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Big Science: Ernest Lawrence and the Invention that Launched the Military-Industrial Complex

Big Science: Ernest Lawrence and the Invention that Launched the Military-Industrial Complex - Michael Hiltzik Ernest Lawrence, the nuclear bomb program, and accelerator science are all linked inextricably in history. Lawrence was a talented experimentalist, a gifted lab manager and talent scout, and a spell-weaving salesman. Before him, most science was tabletop experiments with budgets pulled together from universities and private donors. Afterward, large collaborations funded by government funds were the norm in physics.

Hiltzik does a wonderful job of capturing Lawrence's personality and priorities in this biography. He traces how he made fast friends and attracted acolytes, while eventually alienating many talented scientists because of his need to be in control. He also tracks Lawrence's disdain for all things political and how that very disdain led to the Rad Lab in Berkeley being a bastion for conservative politics -- if no protests or left-wing associations are allowed, right-wing associations dominate. Nuclear science and national security were knitted together by Lawrence's hand, and he seemed surprised that politics would invariably come along for the ride.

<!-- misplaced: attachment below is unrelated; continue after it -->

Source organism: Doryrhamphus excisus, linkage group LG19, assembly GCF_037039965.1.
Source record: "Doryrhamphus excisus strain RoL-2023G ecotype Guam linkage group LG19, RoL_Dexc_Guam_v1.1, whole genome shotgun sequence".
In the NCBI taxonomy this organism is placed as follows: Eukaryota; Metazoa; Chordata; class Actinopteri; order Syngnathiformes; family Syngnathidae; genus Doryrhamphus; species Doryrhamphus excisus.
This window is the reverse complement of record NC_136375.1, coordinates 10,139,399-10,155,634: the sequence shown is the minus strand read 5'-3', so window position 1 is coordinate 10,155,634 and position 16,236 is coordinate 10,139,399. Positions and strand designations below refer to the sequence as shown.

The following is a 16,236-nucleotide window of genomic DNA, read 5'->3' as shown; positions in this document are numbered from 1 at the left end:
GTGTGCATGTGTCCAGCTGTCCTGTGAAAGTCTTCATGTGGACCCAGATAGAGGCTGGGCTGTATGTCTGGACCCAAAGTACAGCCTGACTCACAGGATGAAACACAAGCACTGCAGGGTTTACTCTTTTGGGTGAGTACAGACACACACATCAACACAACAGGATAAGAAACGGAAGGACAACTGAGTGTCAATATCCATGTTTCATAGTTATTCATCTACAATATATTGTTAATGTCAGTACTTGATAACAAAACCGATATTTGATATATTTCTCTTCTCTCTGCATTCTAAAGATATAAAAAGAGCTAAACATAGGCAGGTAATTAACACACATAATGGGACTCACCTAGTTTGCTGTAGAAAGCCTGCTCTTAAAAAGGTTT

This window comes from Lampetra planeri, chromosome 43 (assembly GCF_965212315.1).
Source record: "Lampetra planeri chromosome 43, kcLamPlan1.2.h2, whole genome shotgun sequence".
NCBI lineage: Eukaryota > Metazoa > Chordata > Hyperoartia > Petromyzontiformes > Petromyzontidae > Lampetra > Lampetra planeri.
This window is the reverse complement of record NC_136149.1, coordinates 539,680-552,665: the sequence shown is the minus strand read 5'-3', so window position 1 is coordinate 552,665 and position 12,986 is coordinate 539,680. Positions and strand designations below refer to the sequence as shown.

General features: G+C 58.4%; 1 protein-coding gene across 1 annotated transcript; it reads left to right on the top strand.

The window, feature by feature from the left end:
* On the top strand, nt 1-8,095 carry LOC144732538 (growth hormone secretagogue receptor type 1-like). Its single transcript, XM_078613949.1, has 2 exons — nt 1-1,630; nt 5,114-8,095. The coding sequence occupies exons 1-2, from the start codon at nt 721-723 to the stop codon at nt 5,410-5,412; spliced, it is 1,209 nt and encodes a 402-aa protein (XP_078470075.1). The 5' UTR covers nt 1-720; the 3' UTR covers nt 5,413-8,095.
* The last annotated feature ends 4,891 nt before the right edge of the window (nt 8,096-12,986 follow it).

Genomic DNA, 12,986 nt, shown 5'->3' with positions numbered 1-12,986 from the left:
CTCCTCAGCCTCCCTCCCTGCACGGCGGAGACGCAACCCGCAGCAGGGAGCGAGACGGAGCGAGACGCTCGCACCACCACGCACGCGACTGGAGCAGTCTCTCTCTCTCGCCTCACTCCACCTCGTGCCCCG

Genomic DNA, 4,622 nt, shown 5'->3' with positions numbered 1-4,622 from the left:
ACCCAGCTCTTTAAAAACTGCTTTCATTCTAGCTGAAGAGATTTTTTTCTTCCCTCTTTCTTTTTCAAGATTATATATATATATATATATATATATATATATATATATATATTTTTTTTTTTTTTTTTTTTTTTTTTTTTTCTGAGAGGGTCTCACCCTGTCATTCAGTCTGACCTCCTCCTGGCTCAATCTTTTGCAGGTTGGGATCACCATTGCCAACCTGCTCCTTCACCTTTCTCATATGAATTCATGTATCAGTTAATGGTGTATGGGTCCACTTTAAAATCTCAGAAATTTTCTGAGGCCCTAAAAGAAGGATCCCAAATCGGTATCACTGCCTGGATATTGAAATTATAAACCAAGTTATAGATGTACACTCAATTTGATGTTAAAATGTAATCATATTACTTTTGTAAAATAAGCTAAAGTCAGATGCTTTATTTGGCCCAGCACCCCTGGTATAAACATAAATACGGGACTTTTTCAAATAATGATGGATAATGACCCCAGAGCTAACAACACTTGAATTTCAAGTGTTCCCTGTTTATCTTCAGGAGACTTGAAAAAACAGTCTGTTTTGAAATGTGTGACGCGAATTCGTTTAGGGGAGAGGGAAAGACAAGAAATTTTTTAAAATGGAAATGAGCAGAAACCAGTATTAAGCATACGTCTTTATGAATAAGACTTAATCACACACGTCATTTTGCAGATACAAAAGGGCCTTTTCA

Lawrence was both loved and hated. He invented the cyclotron and accelerator science. He also was an unabashed champion of not only the Manhattan project but the super H-bomb that was developed afterwards. He encouraged and mentored young physicists and not only stopped speaking to old friends but ordered his Rad Lab staff to stop speaking to them at seemingly slight provocation. He could get people excited about his next project, could convince them to empty their wallets, even when his predictions were, ummm.... uber optimistic at best.

The biography holds together well. There is a lot of politics in it, especially through the test ban and super bomb debates, but that was a dominant theme of Lawrence's later life. The author has some elitist dismissals of all schools non-ivy that alienated me early in the book, but those mostly went away after the first 60 pages or so. I found his tone informative but not too judgemental throughout most of the book. The author is clearly a fan of Lawrence's, but it's a good read.

I got a free copy of this through Net Galley.